c. Jobs: as is made clear on the numbers, the shale boom has not generated lasting employment for Pennsylvanians. Instead, it has diminished the potential for future employment in industries connected to our once spectacular forests, rivers, and high value streams, exposed mostly non-unionized workers to toxic health hazards, and exported profits from frack pad to off-shore bank accounts of already obscenely wealthy CEOs. That a very few may become very wealthy via royalties or other associated enterprise at the expense of the very many is intolerable to a democratic union and a prescription for future disaster.
3.States are no more closed loop systems than are human bodies or frack pads. In a world increasingly confronted by the effects of global climate change, deforestation, desertification, and toxic pollution, governors and legislators must act responsibly not merely to their own constituents—much less to their campaign donors—but to the stability of the global ecology as a whole. We can no longer afford to bury our heads in the sand about the impacts of an industry whose history so clearly shows that its mercenary drive to profit exceeds at every turn its commitment to human welfare or ecological stability.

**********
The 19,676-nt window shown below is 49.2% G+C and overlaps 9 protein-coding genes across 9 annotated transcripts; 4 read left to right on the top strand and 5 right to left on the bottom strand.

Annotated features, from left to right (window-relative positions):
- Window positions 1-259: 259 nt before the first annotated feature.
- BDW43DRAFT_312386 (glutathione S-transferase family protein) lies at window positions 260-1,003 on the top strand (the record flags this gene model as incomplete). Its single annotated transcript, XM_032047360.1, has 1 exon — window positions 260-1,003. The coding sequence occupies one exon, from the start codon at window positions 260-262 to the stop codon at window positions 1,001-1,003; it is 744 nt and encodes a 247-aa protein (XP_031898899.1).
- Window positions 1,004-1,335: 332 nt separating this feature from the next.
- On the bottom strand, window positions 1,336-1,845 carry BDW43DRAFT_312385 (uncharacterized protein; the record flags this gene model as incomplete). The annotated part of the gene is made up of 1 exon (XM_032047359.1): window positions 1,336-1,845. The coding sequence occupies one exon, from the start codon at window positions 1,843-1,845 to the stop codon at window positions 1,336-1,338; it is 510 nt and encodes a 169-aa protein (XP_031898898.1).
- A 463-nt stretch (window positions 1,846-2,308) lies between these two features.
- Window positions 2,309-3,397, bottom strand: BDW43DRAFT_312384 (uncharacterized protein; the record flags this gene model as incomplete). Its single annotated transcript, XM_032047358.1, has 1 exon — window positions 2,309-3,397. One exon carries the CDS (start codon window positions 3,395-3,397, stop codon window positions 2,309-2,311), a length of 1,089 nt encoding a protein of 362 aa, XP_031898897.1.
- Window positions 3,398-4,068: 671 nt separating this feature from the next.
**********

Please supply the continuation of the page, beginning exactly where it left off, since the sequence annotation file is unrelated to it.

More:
4.States do not have the right to deploy their police forces to quash dissent—yet, our current administration not only acts legislatively to insure the smooth path to profit, but deploys its police resources against the people in an effort to suppress, fear-monger, manipulate, and intimidate those who expose this path as littered with toxins, political corruptions, and egregious forms of harm.
Extreme forms of fossil fuel extraction must be banned not only because the citizens of the Commonwealth cannot afford the consequences, but because no regulation can adequately prevent the harm.
As we at Shale Justice claim consistently: regulation is about nothing other than controlling temporarily the rate of harm—not the quantity, not the duration. Moreover, no matter what some argue are “best practices,” none keep the gas in the ground—the only strategy that will prevent the contribution of fossil fuel extraction to climate change. Pennsylvania’s governor must act not only in the interest of all Pennsylvanians—but for the future of Pennsylvania. What this means is that she or he must take seriously the adage that the local is the global—for this is no mere hyperbole; it is fact.
And as such, it is moral duty.